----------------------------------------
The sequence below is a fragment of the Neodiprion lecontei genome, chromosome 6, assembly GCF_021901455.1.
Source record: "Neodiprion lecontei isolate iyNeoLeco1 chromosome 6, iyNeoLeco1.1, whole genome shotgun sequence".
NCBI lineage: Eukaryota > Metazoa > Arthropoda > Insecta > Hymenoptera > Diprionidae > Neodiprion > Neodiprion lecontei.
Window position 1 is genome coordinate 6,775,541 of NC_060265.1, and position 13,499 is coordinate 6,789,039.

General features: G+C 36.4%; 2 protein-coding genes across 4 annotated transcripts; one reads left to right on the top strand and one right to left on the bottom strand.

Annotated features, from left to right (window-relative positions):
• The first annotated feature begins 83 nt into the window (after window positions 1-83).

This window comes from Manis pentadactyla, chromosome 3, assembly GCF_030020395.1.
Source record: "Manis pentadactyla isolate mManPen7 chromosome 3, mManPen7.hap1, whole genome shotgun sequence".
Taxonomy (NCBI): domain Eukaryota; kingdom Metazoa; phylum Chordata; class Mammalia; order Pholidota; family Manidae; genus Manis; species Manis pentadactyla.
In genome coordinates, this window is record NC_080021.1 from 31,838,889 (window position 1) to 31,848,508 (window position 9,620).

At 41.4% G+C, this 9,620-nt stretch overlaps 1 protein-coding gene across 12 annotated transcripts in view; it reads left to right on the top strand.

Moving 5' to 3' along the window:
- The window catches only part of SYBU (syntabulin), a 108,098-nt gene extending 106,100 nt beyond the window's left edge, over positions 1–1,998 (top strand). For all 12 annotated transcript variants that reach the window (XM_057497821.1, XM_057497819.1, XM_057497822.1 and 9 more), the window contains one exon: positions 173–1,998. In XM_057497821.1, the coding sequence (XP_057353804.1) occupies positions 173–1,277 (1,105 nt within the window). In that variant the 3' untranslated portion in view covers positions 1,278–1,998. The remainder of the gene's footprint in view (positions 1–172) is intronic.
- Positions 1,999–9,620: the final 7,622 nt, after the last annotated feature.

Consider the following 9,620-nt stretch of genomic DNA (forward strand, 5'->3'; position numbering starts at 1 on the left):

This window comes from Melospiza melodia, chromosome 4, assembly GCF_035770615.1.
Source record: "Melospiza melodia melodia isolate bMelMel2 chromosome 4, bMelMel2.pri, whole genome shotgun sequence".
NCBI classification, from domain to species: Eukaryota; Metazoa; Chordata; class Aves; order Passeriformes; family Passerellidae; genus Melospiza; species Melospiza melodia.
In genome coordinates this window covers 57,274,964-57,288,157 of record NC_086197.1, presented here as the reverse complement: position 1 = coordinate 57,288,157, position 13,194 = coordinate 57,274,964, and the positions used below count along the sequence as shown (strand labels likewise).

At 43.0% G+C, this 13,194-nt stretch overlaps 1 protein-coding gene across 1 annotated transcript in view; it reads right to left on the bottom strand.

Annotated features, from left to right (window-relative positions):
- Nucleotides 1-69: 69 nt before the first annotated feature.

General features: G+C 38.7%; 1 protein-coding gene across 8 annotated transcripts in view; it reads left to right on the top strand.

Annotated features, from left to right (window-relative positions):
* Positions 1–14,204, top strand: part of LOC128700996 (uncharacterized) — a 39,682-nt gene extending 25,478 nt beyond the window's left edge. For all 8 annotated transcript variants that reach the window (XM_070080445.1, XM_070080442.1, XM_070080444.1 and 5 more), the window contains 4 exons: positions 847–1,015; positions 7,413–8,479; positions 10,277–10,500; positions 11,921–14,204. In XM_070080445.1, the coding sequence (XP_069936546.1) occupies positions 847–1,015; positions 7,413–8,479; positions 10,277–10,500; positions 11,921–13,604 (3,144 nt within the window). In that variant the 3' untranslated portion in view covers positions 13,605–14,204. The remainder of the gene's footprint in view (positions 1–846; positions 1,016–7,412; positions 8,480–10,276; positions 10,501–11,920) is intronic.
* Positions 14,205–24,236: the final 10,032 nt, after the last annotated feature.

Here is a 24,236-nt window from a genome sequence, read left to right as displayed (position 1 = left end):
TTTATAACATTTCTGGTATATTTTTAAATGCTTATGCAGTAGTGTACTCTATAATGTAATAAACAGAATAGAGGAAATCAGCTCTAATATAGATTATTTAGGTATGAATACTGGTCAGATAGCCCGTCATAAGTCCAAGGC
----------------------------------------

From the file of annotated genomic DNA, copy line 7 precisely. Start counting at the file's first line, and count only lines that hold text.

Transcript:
• The first annotated feature begins 83 nt into the window (after window positions 1-83).